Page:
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Climate Change Adaptation from the Bottom Up: Collaboration Between Malian Communities and Scientific Organizations to Identify and Implement Responsive Water Management Actions (ACCCA)

Submitted by Michael Rastall 11th October 2012 11:52


The project explores the links between vulnerability and adaptation to the effects of climatic change in the basins of the Sankarani and Baoulé rivers. The main purpose of the project is to help the members of the three pilot communities in southern Mali to identify and implement promising water management innovations that could improve household conditions while increasing resilience to climate change.

Lessons Learnt

Challenges encountered

Limited funding regime made it difficult to allow for more creative participation and dialogue between the scientists and the communities. It was difficult to communicate the purpose of the project to the communities without setting un-realistic expectations on what the project could actually deliver, which was a set of ideas for adaptation, rather than on the ground, implemented projects.

How these challenges were resolved

This continues to be a challenge which we addressed through creative interactions, and by identifying “bridging” members of the scientific team, such as M. Ouedraogo, who participated in all meetings and communicated directly with the communities and the scientific team. In the case of community expectations, we hope to make a contribution to secure funding for implementing the adaptation activities identified subsequent to the ACCCA programme.


Key Messages

This project is linked to several government agencies, and the dissemination of the NCAP documentation in key government offices has provided case study evidence on the key climate change issues involved. Based on several consultations with the communities and relevant policy makers, many who are themselves part of the pilot action team, the communications strategy carried out during the latter part of the project targeted both national decision makers as well as three groups within the community: men, women, and village leaders. Project findings were discussed, noting where specifically identified adaptation options would help to alleviate some of the concerns and consequences related to expected changes in climate. Dissemination of results was conducted using a two pronged approach: An awareness raising musical presentation to the community of Massabla. The methods selected include collaboration between the students and director of the National Collage of the Arts, led by Mr. Masamou Dialo of the National Conservatory – and Mr. Diakite Cheick of the Hamala Labo SEP group, who have expertise in awareness raising activities using music and theater. These groups worked together to develop an awareness raising campaign with the communities using local music and dance. A video of the community visit during April of 2008 was made, and is currently being translated from Bambara to French. This video provided the basis for the artist's formulation of the climate change conditions, tailoring the communication strategy to the community's expressed concerns. Considerations;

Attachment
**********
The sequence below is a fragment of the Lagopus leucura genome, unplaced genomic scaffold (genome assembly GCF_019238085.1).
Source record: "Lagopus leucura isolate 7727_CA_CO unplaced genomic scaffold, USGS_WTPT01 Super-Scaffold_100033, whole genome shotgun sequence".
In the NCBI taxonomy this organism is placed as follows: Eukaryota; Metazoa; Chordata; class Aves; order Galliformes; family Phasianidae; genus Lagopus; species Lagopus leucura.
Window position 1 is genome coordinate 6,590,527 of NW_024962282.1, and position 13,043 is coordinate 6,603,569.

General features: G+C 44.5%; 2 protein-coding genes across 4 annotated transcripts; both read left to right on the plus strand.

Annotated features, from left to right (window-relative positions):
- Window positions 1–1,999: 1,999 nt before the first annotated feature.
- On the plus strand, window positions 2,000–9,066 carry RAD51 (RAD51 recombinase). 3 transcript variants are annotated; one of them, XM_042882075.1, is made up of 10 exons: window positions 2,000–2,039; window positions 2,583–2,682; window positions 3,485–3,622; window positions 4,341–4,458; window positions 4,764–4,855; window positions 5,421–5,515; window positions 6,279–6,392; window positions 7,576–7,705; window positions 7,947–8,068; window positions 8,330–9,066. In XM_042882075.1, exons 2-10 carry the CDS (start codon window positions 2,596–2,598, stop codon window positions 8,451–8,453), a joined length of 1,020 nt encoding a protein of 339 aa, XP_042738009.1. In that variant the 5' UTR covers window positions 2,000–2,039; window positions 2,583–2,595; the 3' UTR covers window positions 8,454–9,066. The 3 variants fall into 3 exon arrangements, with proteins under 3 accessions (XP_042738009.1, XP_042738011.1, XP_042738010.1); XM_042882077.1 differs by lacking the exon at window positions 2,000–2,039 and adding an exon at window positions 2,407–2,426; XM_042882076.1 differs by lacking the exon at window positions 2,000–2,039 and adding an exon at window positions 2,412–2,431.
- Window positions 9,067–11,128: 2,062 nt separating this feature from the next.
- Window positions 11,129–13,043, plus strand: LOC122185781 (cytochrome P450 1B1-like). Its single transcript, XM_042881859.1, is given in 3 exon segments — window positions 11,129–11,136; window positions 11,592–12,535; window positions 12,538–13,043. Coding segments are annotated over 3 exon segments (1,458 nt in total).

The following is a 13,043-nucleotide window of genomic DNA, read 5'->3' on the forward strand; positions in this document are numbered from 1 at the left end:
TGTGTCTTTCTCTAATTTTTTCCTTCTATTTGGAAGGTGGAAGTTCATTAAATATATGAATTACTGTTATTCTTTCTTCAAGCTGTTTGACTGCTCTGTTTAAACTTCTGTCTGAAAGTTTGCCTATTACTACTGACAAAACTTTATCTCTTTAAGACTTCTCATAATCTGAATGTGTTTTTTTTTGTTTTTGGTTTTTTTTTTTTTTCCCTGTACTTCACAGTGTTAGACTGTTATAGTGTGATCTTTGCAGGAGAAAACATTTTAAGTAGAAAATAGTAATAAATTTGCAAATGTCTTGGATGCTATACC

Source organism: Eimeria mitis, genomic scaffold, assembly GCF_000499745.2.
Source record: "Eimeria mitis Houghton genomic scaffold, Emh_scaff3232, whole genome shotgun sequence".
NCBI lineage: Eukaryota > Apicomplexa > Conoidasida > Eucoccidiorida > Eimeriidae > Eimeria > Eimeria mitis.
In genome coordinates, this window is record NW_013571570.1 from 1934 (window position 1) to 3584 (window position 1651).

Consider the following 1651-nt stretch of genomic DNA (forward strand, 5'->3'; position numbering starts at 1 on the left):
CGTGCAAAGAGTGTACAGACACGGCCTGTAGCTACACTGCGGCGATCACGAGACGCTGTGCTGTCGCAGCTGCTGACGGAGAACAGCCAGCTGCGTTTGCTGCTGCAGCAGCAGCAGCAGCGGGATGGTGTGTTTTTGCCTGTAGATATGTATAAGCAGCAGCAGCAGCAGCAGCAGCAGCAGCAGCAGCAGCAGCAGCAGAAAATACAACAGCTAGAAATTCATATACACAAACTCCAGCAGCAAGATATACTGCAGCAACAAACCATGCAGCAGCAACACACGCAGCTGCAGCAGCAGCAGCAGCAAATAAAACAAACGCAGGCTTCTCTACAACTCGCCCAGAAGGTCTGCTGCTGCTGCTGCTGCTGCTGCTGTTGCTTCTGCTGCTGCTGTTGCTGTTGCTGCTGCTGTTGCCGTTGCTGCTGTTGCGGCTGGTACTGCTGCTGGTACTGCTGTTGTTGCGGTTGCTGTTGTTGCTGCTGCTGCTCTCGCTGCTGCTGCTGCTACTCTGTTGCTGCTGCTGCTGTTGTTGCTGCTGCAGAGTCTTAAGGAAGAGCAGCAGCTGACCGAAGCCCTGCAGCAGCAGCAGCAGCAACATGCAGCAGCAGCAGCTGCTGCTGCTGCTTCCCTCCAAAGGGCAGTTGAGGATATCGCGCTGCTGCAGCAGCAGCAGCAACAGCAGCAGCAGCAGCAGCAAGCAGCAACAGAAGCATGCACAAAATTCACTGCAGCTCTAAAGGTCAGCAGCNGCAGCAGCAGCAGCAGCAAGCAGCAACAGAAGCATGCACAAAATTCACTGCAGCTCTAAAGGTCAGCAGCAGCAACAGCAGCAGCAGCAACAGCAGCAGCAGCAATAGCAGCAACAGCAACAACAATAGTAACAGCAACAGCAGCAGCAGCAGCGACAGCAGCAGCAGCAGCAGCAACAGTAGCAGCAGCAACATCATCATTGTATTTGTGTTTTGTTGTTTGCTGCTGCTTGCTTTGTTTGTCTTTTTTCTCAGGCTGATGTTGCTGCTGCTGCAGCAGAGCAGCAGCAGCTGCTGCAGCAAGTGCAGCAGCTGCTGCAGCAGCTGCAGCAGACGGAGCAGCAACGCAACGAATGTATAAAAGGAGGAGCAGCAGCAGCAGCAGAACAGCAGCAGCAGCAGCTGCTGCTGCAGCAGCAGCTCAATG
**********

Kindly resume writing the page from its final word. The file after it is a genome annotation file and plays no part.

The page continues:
• The strategy was wholly oral, to demonstrate the options and raise community awareness on the potential increased impacts of climate change.
  • Music will adhere to local preferences, including the Balafone instrument in pentatonic style, which is typical of the region.
  • The communications strategy was conducted in the Bambara language to demonstrate the options and raise community awareness on the potential increased impacts of climate change.
  • A video demonstrating proposed adaptation options was developed and shown to the communities and national policy makers alike to elicit feedback and encourage discussions of trade-offs among the proposed options: